Visualizing evolving global diets: National Geographic puts CIAT’s data into an interactive graphic

1 September, 2014 by (comments)

Earlier this year, CIAT published a study in PNAS, which addresses the increasing homogeneity of global food supplies and the implications for food security. It revealed that diets worldwide have become more similar by an average of 36% in the last 50 years.

According to the study, global food systems rely increasingly on just a few crops – in particular wheat, rice, and maize, plus a couple of oil and sugar crops – and on greater consumption of animal products. This not only means that we are all eating more or less the same food stuffs on all continents, but also that global food supplies may be increasingly vulnerable to the weaknesses inherent in globalized production, transport, and trade.

The study “whet the appetite of global media” (see blog), with related articles in outlets such as The Guardian, BBC, NBC News, Voice of America, Time Magazine, Los Angeles Times, and many more.NatGeo_snapshot Now, National Geographic1 has put the detailed results of CIAT’s study on the evolution of diets worldwide into an interactive graphic as part of “The Future of Food,” a special 8-month series, which investigates how to meet our growing needs for nourishment without harming the planet.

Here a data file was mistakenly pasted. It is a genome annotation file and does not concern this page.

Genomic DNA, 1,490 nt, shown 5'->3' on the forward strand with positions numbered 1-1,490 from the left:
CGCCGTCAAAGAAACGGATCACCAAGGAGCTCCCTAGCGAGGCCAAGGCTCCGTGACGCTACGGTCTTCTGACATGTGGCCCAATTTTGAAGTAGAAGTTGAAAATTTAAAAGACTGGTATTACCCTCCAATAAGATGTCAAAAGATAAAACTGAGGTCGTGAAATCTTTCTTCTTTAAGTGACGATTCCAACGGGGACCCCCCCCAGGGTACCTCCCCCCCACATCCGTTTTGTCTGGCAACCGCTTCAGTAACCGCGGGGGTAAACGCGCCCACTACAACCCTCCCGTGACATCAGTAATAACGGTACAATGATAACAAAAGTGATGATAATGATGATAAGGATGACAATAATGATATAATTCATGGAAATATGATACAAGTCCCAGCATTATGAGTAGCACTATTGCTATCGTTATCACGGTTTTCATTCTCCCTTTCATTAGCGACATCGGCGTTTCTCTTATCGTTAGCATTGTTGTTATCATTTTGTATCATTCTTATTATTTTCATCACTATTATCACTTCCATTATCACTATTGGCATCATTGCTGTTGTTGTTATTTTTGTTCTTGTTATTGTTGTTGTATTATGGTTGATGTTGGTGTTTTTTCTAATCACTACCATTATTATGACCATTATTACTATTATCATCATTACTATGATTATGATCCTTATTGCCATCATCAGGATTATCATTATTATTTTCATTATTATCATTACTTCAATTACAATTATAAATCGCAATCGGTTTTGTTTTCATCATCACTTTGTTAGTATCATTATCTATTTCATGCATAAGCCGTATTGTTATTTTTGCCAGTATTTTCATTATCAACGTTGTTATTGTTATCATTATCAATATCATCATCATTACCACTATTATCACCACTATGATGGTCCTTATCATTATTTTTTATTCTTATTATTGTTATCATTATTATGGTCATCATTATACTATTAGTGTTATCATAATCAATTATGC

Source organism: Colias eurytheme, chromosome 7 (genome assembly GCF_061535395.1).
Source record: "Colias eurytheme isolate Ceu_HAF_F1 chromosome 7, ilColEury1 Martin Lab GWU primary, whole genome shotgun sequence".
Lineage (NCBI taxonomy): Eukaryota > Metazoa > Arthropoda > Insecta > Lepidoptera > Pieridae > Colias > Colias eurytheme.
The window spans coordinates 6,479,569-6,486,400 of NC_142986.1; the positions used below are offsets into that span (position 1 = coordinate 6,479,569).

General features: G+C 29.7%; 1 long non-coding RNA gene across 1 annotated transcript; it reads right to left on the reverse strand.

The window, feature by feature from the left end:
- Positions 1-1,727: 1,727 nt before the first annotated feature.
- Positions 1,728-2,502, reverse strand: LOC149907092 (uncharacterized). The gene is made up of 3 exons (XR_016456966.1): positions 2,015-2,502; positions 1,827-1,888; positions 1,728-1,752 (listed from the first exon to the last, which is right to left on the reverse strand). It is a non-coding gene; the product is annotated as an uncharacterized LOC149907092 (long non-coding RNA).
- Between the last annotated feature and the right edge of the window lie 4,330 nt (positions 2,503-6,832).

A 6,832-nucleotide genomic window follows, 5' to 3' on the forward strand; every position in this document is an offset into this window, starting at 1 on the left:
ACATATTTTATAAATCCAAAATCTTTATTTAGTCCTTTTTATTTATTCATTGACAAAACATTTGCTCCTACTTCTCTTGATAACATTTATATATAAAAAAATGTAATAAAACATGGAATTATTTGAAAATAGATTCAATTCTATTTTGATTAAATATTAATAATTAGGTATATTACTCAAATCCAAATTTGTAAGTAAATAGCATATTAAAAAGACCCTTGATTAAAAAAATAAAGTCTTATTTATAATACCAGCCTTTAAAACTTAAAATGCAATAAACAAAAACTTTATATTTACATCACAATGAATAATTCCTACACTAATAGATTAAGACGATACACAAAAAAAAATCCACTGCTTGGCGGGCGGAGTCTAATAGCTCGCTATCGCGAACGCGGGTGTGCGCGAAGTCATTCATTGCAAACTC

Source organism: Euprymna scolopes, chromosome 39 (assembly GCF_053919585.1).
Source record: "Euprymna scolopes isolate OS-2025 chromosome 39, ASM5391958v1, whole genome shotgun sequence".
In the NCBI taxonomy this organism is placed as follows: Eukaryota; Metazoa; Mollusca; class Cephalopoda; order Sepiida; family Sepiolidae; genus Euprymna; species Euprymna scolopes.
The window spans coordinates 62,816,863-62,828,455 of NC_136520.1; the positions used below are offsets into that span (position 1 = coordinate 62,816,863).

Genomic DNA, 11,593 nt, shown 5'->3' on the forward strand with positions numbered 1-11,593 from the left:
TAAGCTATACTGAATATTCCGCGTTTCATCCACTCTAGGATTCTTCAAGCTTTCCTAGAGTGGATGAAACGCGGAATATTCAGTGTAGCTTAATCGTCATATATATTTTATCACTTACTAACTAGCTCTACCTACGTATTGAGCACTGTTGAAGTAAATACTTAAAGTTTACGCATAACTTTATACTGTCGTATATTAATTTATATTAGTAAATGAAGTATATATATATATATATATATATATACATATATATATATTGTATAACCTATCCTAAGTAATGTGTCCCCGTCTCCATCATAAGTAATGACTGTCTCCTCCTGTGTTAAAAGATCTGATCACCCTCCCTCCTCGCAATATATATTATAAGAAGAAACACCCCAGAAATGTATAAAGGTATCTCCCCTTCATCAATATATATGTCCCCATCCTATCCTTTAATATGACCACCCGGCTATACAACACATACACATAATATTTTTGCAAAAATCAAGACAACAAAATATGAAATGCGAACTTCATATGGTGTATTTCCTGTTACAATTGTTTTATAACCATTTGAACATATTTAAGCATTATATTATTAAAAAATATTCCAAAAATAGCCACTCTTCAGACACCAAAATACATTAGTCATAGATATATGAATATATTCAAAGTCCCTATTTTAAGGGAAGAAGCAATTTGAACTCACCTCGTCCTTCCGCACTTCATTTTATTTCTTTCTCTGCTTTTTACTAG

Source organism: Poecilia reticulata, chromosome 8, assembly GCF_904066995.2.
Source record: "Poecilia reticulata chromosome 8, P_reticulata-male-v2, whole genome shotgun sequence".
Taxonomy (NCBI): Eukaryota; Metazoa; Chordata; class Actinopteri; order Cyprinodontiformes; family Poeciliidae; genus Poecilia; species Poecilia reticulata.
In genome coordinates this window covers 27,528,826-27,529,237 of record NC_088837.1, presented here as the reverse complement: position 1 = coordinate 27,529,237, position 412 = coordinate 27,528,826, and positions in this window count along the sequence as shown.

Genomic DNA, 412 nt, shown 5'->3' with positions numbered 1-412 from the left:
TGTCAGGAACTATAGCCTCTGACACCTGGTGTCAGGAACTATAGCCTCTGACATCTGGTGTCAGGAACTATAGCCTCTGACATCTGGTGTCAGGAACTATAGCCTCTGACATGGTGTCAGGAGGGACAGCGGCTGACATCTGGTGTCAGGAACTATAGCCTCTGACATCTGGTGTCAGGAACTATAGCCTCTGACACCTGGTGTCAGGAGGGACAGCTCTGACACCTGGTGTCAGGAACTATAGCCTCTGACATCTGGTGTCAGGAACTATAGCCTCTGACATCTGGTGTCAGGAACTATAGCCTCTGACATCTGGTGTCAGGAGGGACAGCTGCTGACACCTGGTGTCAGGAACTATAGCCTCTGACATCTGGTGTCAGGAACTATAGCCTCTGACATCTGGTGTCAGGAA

The graphic shows how national diets since 1961 have become ever more similar, – with some countries undergoing drastic changes.

Although changes have occurred worldwide, diets have most significantly departed from what they were 50 years ago in sub-Saharan Africa and Asia. In Africa, 18 countries have diets that have changed by more than 25%. Sugar consumption in the Republic of Congo, for example, has increased 858% since 1961.

Consumption of animal products increased fivefold in Korea, while traditional crops such as rice, millet, and sweet potatoes declined.

It is true that similarities within the food system facilitate food production through technology transfer and centralized research, for example. Simultaneously, however, these similarities make the global food supply more susceptible to widespread problems, such as pests, disease, and climate change. As more uniform crops are grown over larger areas, greater amounts of these crops risk failure, jeopardizing the global food supply.

Increasing quantities of major staples in diets have helped provide sufficient food energy in countries with historic problems of undernourishment. Malnourishment, particularly micronutrient deficiency, still exists, though. Moreover, the negative effects of overnourishment due to excess calories, sugar, and fat in diets have become a global health burden. As the interactive figure shows, diets continue to evolve.

They are likely to change quite a lot more in the future, as the increasing incidence of diet-related disease forces food systems to provide healthier diets around the world. Whether we have food systems that can respond to needed change and remain productive under increasing demand for food and greater environmental stress in production systems will be determined to a great degree by how much we prepare now.

1 National Geographic Magazine, issue of September 2014

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Visit National Geographic page

Read the study

More resources:

Infographic: Countries’ food supply composition in contribution to calories

Infographic: Composition of the global diet and calorie contribution from different crops

 

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Filed Under: Agro-ecology and Economics @en, Climate Change, Crop diversity, Crops @en